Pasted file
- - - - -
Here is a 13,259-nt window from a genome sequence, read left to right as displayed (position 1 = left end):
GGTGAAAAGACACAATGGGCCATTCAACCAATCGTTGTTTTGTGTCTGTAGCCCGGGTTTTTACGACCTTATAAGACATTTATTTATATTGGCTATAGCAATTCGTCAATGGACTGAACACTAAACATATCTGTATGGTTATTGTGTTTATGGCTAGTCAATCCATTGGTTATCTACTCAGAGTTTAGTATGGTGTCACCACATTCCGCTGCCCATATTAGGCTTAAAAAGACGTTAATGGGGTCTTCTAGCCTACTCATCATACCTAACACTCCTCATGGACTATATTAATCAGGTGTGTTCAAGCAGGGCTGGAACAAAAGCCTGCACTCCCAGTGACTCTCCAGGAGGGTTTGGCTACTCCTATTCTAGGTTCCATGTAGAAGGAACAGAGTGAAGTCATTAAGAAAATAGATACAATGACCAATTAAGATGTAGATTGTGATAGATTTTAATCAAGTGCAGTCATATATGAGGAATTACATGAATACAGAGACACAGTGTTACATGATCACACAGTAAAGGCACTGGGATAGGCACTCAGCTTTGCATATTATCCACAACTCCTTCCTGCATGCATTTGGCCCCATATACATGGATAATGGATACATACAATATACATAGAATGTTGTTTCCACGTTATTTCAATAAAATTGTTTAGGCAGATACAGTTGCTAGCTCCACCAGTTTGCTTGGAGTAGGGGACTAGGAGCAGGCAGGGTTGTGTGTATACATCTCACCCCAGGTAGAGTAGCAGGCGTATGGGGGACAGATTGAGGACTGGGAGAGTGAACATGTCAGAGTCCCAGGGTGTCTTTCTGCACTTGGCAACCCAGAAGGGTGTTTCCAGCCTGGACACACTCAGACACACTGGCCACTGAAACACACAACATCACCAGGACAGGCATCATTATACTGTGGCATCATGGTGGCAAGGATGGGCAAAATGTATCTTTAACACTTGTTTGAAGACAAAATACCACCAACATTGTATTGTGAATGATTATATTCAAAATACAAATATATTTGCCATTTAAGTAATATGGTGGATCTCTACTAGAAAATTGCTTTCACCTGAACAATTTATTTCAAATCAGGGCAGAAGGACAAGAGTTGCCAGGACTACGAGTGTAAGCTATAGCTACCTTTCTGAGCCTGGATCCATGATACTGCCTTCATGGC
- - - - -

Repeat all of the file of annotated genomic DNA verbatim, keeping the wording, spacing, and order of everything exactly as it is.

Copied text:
Here is a 13,259-nt window from a genome sequence, read left to right as displayed (position 1 = left end):
GGTGAAAAGACACAATGGGCCATTCAACCAATCGTTGTTTTGTGTCTGTAGCCCGGGTTTTTACGACCTTATAAGACATTTATTTATATTGGCTATAGCAATTCGTCAATGGACTGAACACTAAACATATCTGTATGGTTATTGTGTTTATGGCTAGTCAATCCATTGGTTATCTACTCAGAGTTTAGTATGGTGTCACCACATTCCGCTGCCCATATTAGGCTTAAAAAGACGTTAATGGGGTCTTCTAGCCTACTCATCATACCTAACACTCCTCATGGACTATATTAATCAGGTGTGTTCAAGCAGGGCTGGAACAAAAGCCTGCACTCCCAGTGACTCTCCAGGAGGGTTTGGCTACTCCTATTCTAGGTTCCATGTAGAAGGAACAGAGTGAAGTCATTAAGAAAATAGATACAATGACCAATTAAGATGTAGATTGTGATAGATTTTAATCAAGTGCAGTCATATATGAGGAATTACATGAATACAGAGACACAGTGTTACATGATCACACAGTAAAGGCACTGGGATAGGCACTCAGCTTTGCATATTATCCACAACTCCTTCCTGCATGCATTTGGCCCCATATACATGGATAATGGATACATACAATATACATAGAATGTTGTTTCCACGTTATTTCAATAAAATTGTTTAGGCAGATACAGTTGCTAGCTCCACCAGTTTGCTTGGAGTAGGGGACTAGGAGCAGGCAGGGTTGTGTGTATACATCTCACCCCAGGTAGAGTAGCAGGCGTATGGGGGACAGATTGAGGACTGGGAGAGTGAACATGTCAGAGTCCCAGGGTGTCTTTCTGCACTTGGCAACCCAGAAGGGTGTTTCCAGCCTGGACACACTCAGACACACTGGCCACTGAAACACACAACATCACCAGGACAGGCATCATTATACTGTGGCATCATGGTGGCAAGGATGGGCAAAATGTATCTTTAACACTTGTTTGAAGACAAAATACCACCAACATTGTATTGTGAATGATTATATTCAAAATACAAATATATTTGCCATTTAAGTAATATGGTGGATCTCTACTAGAAAATTGCTTTCACCTGAACAATTTATTTCAAATCAGGGCAGAAGGACAAGAGTTGCCAGGACTACGAGTGTAAGCTATAGCTACCTTTCTGAGCCTGGATCCATGATACTGCCTTCATGGC